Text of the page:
The US took a step in the right direction on the issue of encryption a few weeks ago, when the government officially announced they would not be seeking “backdoors” into encrypted communications (at least not for now).
It comes as a bit of a surprise, then, that the UK has just announced draft legislation that bans strong encryption built into technology, and would mandate the exact “encryption backdoors” the US decided against.
The UK’s draft legislation is called the Investigatory Powers Bill and means that companies – including tech giants like Google and Apple – will not be able to offer encryption they can’t break. These companies must be able to decipher their encryption, and access the communications that run across their devices if requested to do so (by police or other officials). This means they cannot build end-to-end encryption into their products. Many popular products, such as Apple’s iPhone, currently employ end-to-end encryption technology.
As stated by the Telegraph, this law will “For the first time, place a duty on companies to be able to access their customer data in law.”
The legislation’s purpose is to assist law enforcement efforts. It additionally requires Internet companies to retain their customers’ web history for a period of up to a year, continuing a scary trend of data retention. Similar, invasive laws have recently been proposed or passed in Australia, Germany and France.
Unsurprisingly, there has been a great deal of backlash against the UK’s bill, with many prominent people speaking out against it. Some have even gone as far as to suggest that Apple should stop selling iPhones in the UK.
As a company that believes strongly in online privacy and security, we are upset by this legislation. Encryption is a powerful tool, and building in this “backdoor” access weakens encryption, leaving users vulnerable to privacy violations and surveillance.
Update – November 2015: Apple’s CEO Tim Cook has come out in strong opposition to the Investigatory Powers Bill, speaking out against it and warning of its potential “dire consequences.” He emphasized the bill will create vulnerabilities for consumers, stating that “Any back door is a back door for everyone.”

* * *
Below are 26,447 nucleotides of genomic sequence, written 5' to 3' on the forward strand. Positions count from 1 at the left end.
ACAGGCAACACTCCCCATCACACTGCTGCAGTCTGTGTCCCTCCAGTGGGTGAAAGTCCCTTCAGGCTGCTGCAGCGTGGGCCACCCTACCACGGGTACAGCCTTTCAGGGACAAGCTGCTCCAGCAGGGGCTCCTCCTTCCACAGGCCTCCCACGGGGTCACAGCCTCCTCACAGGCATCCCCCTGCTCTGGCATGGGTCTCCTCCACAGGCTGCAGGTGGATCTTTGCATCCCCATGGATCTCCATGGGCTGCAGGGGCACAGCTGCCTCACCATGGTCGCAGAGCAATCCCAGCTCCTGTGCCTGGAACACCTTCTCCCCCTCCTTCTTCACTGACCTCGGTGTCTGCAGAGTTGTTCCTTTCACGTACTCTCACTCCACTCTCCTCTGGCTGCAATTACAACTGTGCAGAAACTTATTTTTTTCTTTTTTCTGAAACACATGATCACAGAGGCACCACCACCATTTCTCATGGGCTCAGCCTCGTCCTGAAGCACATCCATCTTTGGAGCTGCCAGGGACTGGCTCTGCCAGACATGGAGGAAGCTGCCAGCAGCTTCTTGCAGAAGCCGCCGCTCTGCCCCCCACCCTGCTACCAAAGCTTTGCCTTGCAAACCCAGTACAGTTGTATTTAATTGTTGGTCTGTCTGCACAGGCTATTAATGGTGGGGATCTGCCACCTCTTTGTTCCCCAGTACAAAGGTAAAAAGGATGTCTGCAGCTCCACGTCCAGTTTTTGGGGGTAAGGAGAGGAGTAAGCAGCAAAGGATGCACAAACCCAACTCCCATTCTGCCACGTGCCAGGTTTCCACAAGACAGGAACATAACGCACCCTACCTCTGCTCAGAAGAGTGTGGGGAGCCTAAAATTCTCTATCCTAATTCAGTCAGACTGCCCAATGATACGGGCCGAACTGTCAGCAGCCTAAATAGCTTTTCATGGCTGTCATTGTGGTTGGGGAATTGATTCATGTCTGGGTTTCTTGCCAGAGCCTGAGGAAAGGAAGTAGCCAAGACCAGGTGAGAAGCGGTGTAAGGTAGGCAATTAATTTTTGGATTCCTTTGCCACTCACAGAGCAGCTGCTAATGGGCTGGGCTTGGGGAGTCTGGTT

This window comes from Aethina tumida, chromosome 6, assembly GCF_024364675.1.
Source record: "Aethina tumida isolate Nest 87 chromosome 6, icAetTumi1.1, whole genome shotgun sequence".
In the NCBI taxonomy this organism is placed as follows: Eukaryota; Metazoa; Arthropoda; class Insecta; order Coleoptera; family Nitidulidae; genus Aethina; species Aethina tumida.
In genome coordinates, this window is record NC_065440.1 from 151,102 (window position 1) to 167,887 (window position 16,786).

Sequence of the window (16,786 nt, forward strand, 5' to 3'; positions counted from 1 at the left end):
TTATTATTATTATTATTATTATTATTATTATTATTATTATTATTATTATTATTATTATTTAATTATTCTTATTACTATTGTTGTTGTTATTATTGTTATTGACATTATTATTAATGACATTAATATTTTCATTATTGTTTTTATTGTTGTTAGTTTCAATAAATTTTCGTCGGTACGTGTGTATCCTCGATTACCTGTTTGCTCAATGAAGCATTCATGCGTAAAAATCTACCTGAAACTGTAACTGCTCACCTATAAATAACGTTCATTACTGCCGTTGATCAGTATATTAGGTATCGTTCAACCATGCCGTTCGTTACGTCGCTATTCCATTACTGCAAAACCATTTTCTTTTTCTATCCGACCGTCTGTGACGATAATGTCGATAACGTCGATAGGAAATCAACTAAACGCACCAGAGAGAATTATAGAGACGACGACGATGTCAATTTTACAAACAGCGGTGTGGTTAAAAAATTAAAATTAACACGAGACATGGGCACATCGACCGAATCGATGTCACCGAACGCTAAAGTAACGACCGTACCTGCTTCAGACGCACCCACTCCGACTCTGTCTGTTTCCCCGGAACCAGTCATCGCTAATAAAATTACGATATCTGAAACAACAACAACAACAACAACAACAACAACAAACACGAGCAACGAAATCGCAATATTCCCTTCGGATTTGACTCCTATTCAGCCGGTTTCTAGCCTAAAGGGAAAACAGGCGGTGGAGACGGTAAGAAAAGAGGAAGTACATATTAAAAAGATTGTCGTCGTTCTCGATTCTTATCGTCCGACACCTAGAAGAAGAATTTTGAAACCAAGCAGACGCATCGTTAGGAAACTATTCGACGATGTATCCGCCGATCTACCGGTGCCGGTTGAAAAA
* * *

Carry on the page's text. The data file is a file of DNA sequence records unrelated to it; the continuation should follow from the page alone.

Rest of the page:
Dell’s CEO Micheal Dell also joined the conversation, stating that he is strongly opposed to encryption backdoors and describing them as a “horrible idea.”
In the days since the bill was announced there have also been some concerns over the costs to ISPs, calling into question if implementation is even feasible.
Update – December 2015: A group of tech giants – including Google, Facebook, Microsoft, Twitter and Yahoo – criticized the Investigatory Powers Bill. On December 21 they argued for “significant modifications” and did not want to sign up to proposals regarding bulk surveillance, weaker encryption and other measures. They further explained that surveillance laws might “undermined trust” with their customers, and expressed concerns about the vague language and requirement for overseas companies to hand over data to the UK government.
Update – February 2016: The Investigatory Powers bill is still highly controversial and facing criticism. A committee of politicians, called the Joint Select Committee (JSC), have been looking into this bill and published recommendations on ways in which the bill should be amended. As reported in an International Business Times article they said “the new measure should be allowed, but only after significant work is done to clarify the bill.” Specifically, they are asking for more details about encryption. The Intelligence and Security Committee also recently published a report on the bill, which cited concerns that the bill does not include provisions to protect the privacy of UK citizens. The UK Parliament’s Science and Technology Committee also said it could damage the countries technology sector.
Update – March 2016: Unfortunate news today as the Investigatory Powers Bill, or “Snooper’s Charter” as it’s often called, passed its second reading in parliament. This passage comes despite widespread criticism to the bill, including an open letter signed by 200 lawyers claiming the draft law “fails to meet international standards for surveillance powers” and needed a great deal of revision. The vote in favor of the draft law was overwhelming, coming in at 281:15. The Labour and the SNP parties abstained from voting. Learn more about the vote, and where the parties stand.
Update – June 2016: The Investigatory Powers Bill passed through the House of Commons on June 7, 2016. The vote was strongly in favor – 444 to 69 – although several concerns over the bill continued to be expressed. Some amendments were included in the bill, which “put privacy at the heart of the bill.” Provisions for a “double-lock” procedure, which would require additional approval on warrants, was also mentioned. Despite these changes, the bill still allows for surveillance, with broad and “intrusive” powers. The bill will next go to the House of Lords for review and amendment prior to additional voting. You can read more details here.